6. When a case involves circumstantial evidence, and the jury reasonably rejects the hypothesis of innocence presented by the defendant's own testimony, that hypothesis falls, and the defendant is guilty unless there is another hypothesis which raises a reasonable doubt. An evaluation of the reasonableness of other hypotheses of innocence provides a helpful methodology for determining the existence of a reasonable doubt. The reviewing court does not simply determine whether there is another possible hypothesis which could explain the events in a exculpatory fashion. Rather, the reviewing court evaluates the evidence in the light most favorable to the prosecution and determines whether any alternative hypothesis is sufficiently reasonable that a rational juror could not have found proof of guilty beyond a reasonable doubt. State v. Captville, 448 So.2d 676 (La. 1984).
504 So.2d at 821.
Defendant contends that Noel never checked the box to see if there indeed was a camcorder in it; that the Silo stock room, although inaccessible to customers, is accessible to all Silo employees and personnel; that the contents of the box were more accessible to a Silo employee than to her; and that it is unlikely she would have stolen the camcorder after giving Noel her correct name, address, and place of employment for the check verification.
It is undisputed that Noel did not check the box and that the Silo stock room is accessible to most, if not all, Silo employees.
Noel testified that when he opened the box he found a plastic bag, styrofoam packing, a case for an earlier-model camcorder, a brick wrapped in a towel, crumpled newspapers, an Emerson camcorder battery, a light ballast, a warranty card for a Panasonic Super VHS camera, and operating instructions for some other model camcorder. These are items which defendant suggests are "electronics related" and "easily accessible to someone working inside of a video and electronics store."
Noel also testified the box had been restapled at the bottom with staples commonly found on boxes containing this type equipment. We have carefully examined the box and note that the re-stapling was done in a most professional manner. A total of four staples (two on each side, three silver and one brass in color) are in the bottom of the box. Additionally, we note that larger staples may also have been used on the box at some time; there are five larger holes on one side and six on the other side. Noel testified that a box coming from the factory would have only one brass staple on each side on the bottom of the box. We also note that markings on the box show it was shipped from the Panasonic factory in Glen Burnie, Maryland, to \ the Silo store at 1501 South Clearview Parkway in Jefferson, Louisiana.
We have also carefully examined the contents of the box and note the light ballast is the type found in a commercial fluorescent light fixture.
Noel also testified the box felt "funny" when he picked it up after defendant's departure. He then clarified his statement with the explanation that it "weighed a little bit more." The state produced no evidence as to what a box containing a Panasonic camcorder model PV-535 weighs, nor did it produce any evidence of what this box weighed with the various items found in it.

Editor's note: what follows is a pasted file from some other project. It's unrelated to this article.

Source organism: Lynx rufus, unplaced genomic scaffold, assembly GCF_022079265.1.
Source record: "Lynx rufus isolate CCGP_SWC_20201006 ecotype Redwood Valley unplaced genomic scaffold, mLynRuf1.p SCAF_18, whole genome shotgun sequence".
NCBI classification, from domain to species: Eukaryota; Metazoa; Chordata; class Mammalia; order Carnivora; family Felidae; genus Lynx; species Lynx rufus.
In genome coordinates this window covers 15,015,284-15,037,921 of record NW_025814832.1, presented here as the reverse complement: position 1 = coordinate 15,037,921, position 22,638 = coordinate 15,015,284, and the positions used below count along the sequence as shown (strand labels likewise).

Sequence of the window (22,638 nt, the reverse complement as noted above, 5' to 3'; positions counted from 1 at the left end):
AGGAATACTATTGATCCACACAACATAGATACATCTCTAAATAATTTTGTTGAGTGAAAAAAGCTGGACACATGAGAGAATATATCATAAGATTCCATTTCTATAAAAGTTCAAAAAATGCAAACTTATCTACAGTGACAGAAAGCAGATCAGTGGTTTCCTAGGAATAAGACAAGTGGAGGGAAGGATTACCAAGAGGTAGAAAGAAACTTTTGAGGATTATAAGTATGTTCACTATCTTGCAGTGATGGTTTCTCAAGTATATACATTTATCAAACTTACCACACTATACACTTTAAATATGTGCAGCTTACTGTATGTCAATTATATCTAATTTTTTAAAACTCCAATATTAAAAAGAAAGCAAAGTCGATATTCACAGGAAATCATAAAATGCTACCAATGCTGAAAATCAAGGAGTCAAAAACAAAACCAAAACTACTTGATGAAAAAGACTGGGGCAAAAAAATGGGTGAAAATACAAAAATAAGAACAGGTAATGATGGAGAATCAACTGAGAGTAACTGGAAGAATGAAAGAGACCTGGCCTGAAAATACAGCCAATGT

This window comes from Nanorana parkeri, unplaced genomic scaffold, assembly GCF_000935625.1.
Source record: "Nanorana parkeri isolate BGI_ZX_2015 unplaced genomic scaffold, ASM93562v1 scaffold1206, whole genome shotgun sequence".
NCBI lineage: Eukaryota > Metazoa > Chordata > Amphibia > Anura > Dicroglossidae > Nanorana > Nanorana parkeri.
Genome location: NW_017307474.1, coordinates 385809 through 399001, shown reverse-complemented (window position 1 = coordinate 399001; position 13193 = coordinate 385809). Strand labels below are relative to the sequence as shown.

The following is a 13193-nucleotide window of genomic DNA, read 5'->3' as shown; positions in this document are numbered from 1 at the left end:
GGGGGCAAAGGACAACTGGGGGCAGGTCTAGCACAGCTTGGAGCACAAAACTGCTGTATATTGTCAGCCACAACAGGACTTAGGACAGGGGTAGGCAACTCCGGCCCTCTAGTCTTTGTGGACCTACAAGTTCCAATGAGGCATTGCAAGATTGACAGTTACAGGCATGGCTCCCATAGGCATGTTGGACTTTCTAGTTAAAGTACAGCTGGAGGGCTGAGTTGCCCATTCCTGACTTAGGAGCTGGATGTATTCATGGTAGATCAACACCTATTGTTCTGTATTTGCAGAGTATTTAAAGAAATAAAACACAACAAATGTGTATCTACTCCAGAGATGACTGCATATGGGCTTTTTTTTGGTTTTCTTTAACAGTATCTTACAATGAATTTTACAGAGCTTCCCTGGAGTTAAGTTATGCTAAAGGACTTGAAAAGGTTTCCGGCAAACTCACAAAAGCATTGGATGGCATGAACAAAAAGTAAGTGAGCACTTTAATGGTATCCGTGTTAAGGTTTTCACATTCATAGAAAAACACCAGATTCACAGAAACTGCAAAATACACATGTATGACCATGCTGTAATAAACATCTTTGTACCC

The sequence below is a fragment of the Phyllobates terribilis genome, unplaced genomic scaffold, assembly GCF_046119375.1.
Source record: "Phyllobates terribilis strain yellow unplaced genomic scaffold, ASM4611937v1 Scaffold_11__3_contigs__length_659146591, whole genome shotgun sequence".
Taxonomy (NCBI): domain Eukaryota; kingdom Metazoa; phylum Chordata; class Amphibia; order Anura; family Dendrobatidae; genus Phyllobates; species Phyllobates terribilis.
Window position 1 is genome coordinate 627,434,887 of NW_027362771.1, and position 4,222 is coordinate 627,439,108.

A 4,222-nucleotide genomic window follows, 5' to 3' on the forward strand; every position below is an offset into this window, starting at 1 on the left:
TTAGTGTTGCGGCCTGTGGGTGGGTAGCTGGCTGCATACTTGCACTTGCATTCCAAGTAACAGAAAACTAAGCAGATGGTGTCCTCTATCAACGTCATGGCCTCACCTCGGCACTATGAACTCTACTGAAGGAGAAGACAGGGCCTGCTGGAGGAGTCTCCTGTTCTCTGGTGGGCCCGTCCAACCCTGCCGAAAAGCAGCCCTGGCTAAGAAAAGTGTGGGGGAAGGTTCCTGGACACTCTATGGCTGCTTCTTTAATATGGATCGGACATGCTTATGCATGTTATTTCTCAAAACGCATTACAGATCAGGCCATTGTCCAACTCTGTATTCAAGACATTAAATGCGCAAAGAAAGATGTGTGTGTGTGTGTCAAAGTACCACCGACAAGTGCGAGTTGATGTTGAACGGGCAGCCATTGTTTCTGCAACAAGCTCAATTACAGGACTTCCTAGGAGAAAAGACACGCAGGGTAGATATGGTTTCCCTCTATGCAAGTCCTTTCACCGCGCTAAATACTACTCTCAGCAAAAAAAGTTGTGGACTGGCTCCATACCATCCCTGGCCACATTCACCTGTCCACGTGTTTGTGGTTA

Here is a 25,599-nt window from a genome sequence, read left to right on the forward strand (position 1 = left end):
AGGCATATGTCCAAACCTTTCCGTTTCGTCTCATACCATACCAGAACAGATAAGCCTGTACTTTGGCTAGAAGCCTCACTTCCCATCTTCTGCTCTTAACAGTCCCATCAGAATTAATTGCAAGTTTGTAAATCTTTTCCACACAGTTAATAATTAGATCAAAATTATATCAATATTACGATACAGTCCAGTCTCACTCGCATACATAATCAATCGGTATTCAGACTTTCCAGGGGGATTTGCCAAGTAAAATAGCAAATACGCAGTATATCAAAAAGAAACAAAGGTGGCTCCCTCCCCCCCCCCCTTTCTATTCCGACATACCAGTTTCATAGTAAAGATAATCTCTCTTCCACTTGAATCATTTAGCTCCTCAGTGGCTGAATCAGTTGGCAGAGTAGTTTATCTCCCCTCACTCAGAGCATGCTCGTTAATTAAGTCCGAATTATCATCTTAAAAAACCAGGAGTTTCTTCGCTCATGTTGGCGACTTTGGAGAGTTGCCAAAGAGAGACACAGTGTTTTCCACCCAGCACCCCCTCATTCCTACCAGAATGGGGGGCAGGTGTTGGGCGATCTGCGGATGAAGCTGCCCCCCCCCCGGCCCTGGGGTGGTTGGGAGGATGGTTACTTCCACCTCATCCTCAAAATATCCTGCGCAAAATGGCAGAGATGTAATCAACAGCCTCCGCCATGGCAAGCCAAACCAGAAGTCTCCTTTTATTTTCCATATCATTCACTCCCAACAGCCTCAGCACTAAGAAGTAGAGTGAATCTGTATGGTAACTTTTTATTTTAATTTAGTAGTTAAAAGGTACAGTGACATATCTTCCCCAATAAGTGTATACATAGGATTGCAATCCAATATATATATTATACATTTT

The closing arguments were not made part of the record, but it is not difficult for us to conclude that the state's theory was that defendant took the box from Silo to her house on 48th Street where she removed the camcorder, stuffed the box and re-stapled it, then returned to Silo and got her check back.
Does this theory withstand every "reasonable hypothesis" of innocence? We say no. The state's theory requires a fact finder to accept that (1) a camcorder was in the box, (2) defendant could go from Silo to her address, some 50 blocks away, skillfully open the box from the bottom, remove the camcorder, fill the box with the various stuffing, including the electronics-related materials, re-staple the bottom of the box, and (3) then return to the Silo store, located on Airway Drive in Cortana Mall shopping complex on December 14, 1989, during the height of the Christmas shopping season, within 35 to 45 minutes.
Our examination of the staples revealed that they are heavy-duty metal, measuring 1/16" wide and 1 1/4" long, of the type normally used in fastening corrugated boxes.
Defendant gave a good check for the purchase. Noel verified sufficient funds and checked her driver's license. Silo knew who she was, where she lived, and her place of employment. If defendant was as capable as the state's theory would require — and one look at the box should convince anyone that a capable person with know-how and proper tools re-stapled the box with its unusual contents — would she have given Silo all this correct identification?
Applying the Jackson v. Virginia test to this circumstantial evidence case, we find the evidence is insufficient to convict defendant of theft. One of the reasonable hypotheses of innocence which remained after the evidence was closed was that someone who had access to the Silo stock room, somewhere along its distribution line, could have opened the box, taken the camcorder, put the miscellaneous items in the box, and then re-stapled it and returned the box to inventory to await sale by some unsuspecting sales clerk to an innocent customer.
Noel testified that normal procedure was not to open the box before selling the merchandise. Silo used display equipment to demonstrate its usage.
For the foregoing reasons, defendant's conviction and sentence are reversed, and she is ordered discharged.
CONVICTION AND SENTENCE REVERSED.
CRAIN, J., concurs. I am of the opinion there is no evidence to support the verdict and it would be necessary to reverse even without Jackson v. Virginia.
LANIER, J., dissents.